Posted on: 12 March 2019
If you have been harmed because of a careless driver, you have options. Automatically heading to the courthouse to file a lawsuit might not be necessary, but you also might need to take that step at some point. Read on to learn more about what happens when you file a suit.
Make no mistake: many personal injury cases are resolved outside of court. That means that the insurance company for the other (at-fault) driver offers you a monetary sum of money. Accepting a settlement results in a quicker resolution, but you should never trade expedience for fair compensation. Once you speak to an attorney and they open negotiations up with the insurance company, there is always a chance you might settle. If they are not willing to make a good deal with you, you will need to take further legal action by filing a suit.
Filing and Serving the Suit
The actual meat of a lawsuit is encapsulated in a document known as the complaint (it may also be called a petition or prayer for relief). The complaint contains the reasons why you feel the other side owes you money, exactly what the damages are, and why you are not at fault. This is a formal court document and is often filled with legalese, but the front pages contain the identity of the parties, the name of the court (such as the district), a list of claims, and a demand for a certain judgment to be rendered. This last part is the dollar amount you (the plaintiffs) are suing to obtain from the other side (the defendants).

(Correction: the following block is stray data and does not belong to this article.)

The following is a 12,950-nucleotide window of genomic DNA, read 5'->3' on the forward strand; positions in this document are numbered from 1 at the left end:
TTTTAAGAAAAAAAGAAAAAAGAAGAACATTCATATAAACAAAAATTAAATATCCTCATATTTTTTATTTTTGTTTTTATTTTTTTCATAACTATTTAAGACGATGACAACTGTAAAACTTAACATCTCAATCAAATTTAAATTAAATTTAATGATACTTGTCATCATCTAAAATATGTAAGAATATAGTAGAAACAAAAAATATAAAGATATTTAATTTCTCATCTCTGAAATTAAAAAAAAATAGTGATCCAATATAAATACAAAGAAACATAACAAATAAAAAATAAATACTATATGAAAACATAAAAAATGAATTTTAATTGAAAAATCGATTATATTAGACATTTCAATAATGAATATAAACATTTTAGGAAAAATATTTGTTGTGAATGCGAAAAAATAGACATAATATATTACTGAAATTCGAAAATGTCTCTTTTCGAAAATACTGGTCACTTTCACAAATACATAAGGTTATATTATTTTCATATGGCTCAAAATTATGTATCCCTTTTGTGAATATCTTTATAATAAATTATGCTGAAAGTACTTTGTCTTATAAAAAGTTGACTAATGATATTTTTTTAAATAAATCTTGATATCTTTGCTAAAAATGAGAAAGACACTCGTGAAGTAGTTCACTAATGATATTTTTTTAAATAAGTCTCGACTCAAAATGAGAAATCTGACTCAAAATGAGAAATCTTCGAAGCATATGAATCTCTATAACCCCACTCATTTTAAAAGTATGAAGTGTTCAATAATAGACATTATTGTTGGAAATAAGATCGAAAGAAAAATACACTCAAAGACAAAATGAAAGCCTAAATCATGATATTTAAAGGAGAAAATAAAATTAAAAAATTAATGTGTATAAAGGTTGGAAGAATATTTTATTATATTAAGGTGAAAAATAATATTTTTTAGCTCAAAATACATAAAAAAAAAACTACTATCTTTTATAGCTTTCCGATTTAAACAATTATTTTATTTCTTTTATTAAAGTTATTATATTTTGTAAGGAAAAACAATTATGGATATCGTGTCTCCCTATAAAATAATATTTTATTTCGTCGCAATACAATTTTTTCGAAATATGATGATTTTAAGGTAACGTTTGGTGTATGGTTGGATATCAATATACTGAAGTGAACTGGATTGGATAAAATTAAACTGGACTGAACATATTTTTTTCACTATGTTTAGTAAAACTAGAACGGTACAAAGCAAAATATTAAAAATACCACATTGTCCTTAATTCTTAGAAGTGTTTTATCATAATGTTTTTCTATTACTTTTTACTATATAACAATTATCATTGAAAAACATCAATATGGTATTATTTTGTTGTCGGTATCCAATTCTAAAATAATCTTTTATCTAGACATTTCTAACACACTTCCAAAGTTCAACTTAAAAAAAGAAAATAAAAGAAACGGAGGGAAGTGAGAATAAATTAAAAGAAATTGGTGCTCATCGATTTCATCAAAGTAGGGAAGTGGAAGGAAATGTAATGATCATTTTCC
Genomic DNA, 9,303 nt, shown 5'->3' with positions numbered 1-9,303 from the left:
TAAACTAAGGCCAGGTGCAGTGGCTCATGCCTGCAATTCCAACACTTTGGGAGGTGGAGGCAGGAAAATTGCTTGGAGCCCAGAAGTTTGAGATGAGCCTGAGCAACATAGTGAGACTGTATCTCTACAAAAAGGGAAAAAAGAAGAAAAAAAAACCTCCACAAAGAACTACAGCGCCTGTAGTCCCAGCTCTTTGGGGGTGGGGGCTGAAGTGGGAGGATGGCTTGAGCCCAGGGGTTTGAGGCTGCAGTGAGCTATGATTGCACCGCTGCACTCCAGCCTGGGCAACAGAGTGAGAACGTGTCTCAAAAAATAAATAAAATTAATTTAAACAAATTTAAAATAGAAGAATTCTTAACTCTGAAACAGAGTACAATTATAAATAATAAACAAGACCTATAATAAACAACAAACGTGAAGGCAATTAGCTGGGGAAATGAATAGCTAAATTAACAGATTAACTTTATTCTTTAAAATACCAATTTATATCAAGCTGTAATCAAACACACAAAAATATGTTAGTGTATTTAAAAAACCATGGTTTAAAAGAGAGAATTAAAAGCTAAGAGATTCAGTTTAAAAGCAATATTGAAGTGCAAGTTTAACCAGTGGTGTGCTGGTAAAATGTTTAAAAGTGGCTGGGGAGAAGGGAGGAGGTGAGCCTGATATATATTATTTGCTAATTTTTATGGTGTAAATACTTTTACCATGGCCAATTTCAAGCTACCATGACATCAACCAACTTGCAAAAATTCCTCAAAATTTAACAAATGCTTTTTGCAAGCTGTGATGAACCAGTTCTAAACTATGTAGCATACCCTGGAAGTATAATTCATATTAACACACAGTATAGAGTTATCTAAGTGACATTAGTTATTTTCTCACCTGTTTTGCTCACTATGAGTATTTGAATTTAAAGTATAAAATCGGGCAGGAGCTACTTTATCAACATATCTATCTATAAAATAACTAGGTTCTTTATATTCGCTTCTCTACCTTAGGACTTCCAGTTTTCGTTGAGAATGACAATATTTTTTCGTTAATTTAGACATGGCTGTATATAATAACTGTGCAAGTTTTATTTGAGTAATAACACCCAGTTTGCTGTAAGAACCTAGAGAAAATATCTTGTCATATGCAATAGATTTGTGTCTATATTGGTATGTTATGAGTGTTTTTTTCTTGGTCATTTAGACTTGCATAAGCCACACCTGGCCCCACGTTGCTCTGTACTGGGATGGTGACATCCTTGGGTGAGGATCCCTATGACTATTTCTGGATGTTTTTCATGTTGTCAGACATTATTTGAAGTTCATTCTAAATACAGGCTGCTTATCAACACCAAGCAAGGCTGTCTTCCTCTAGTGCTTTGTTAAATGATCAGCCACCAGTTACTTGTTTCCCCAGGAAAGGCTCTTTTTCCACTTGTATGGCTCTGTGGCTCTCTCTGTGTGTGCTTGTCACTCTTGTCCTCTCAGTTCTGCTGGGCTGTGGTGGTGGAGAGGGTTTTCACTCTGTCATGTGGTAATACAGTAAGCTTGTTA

It's All about Fault
In legal terms, a car accident and the compensation owed depends on liability (or fault). If you have no proof that the other side is liable for the accident and your resulting injuries, you have no case. That is why the main part of the complaint is a list of facts pertaining to the accident and your damages. This list might contain several facts that assume the other party will agree with and pay you. That, of course, is not likely.
The other side has only a certain amount of time to respond to the lawsuit by answering the complaint. With an answer, each and every fact you alleged in the complaint is addressed one at a time. Each item is denied on its face and the judge is asked to decide matters by trial.
Before the trial, discovery happens. This is the time to trade evidence and participate in a series of exercises designed to prepare each side to litigate their cases in court. It's worth mentioning that a settlement offer can happen at any time, even if the case has already begun.
To learn more about filing a lawsuit, speak with your personal injury attorney right away.Share